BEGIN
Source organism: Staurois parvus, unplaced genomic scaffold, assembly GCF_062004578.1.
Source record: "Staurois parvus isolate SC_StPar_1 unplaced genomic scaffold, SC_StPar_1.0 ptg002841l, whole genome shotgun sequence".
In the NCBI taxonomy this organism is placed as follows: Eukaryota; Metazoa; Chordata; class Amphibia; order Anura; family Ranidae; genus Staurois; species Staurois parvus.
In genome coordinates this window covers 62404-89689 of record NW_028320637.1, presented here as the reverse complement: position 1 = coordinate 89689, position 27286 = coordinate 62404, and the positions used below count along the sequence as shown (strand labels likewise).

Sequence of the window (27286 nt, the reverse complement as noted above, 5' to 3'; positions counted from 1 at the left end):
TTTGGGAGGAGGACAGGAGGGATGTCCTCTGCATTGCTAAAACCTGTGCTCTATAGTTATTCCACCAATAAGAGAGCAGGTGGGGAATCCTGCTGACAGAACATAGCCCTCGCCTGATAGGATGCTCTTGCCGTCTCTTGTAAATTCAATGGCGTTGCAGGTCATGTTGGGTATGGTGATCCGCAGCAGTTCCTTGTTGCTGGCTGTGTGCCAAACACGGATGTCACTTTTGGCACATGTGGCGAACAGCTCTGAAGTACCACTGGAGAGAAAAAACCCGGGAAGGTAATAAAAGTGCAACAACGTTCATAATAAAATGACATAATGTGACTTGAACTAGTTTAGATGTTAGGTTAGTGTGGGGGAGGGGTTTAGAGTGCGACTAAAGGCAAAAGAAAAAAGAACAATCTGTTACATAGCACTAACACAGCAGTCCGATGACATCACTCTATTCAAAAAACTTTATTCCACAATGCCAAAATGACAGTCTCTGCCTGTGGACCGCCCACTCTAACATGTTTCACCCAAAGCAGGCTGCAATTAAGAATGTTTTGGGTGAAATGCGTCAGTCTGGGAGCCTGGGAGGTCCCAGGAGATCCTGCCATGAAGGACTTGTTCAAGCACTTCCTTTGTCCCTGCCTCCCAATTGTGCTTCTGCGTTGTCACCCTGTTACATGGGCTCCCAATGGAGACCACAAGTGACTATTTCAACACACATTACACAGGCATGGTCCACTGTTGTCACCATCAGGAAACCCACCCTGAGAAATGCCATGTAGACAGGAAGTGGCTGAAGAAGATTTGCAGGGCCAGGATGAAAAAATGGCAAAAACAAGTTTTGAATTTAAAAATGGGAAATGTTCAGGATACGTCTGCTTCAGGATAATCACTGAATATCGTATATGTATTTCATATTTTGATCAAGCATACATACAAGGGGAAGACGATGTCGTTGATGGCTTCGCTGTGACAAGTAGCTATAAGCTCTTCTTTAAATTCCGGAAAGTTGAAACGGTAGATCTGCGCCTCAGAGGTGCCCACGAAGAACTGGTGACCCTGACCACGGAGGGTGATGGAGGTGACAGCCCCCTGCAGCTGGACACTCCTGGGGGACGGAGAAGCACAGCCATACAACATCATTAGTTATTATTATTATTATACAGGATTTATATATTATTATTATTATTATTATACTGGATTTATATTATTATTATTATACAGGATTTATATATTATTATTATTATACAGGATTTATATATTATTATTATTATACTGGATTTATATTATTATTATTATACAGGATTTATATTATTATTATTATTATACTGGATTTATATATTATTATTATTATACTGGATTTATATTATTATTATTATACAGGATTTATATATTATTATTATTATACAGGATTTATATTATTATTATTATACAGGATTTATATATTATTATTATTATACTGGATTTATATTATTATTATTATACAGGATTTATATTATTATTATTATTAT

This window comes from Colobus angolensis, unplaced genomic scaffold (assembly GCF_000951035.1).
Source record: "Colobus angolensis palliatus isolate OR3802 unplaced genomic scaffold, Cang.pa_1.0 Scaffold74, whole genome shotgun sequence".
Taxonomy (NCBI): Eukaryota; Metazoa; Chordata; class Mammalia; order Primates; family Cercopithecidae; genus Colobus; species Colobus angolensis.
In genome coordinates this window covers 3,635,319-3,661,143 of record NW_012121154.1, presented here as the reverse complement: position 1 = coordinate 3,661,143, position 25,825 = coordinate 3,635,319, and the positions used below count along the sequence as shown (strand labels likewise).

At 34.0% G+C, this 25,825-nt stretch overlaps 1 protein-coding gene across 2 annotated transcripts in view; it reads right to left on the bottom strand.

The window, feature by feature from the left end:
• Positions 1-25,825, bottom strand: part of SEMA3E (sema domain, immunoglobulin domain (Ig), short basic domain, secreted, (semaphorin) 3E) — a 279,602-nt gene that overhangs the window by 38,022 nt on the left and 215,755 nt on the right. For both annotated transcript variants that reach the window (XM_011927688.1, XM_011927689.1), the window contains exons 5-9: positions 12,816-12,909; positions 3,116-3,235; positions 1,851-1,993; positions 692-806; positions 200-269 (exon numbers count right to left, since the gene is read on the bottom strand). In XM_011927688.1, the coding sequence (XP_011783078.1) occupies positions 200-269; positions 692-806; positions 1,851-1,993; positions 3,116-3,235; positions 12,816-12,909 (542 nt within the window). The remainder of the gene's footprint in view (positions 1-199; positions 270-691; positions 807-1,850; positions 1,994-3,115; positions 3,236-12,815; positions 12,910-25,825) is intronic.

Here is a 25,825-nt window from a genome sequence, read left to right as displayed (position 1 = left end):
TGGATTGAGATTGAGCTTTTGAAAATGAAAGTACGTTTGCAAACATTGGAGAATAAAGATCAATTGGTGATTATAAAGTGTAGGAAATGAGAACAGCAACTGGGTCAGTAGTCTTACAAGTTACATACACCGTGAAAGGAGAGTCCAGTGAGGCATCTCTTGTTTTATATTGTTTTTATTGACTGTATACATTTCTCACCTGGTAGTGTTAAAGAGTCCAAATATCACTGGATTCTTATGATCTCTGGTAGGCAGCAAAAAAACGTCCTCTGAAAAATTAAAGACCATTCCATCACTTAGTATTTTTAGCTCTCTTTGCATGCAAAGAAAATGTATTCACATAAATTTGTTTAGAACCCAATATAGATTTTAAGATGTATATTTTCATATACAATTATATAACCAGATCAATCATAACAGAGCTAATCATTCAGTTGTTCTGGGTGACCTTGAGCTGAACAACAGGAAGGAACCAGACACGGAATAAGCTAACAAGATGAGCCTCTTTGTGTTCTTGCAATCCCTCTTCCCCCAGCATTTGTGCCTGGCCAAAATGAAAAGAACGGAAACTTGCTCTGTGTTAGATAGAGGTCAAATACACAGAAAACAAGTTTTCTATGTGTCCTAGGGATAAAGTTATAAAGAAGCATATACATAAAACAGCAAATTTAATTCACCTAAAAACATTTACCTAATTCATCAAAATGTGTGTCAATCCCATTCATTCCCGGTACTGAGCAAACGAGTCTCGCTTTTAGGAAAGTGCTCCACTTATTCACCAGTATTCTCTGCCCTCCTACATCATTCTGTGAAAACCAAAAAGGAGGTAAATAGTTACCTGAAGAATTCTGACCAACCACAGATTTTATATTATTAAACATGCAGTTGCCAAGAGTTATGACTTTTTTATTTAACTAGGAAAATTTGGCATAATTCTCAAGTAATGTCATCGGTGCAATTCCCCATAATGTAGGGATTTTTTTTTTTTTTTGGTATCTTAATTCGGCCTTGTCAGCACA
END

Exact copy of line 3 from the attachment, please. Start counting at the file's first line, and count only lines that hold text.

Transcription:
In the NCBI taxonomy this organism is placed as follows: Eukaryota; Metazoa; Chordata; class Amphibia; order Anura; family Ranidae; genus Staurois; species Staurois parvus.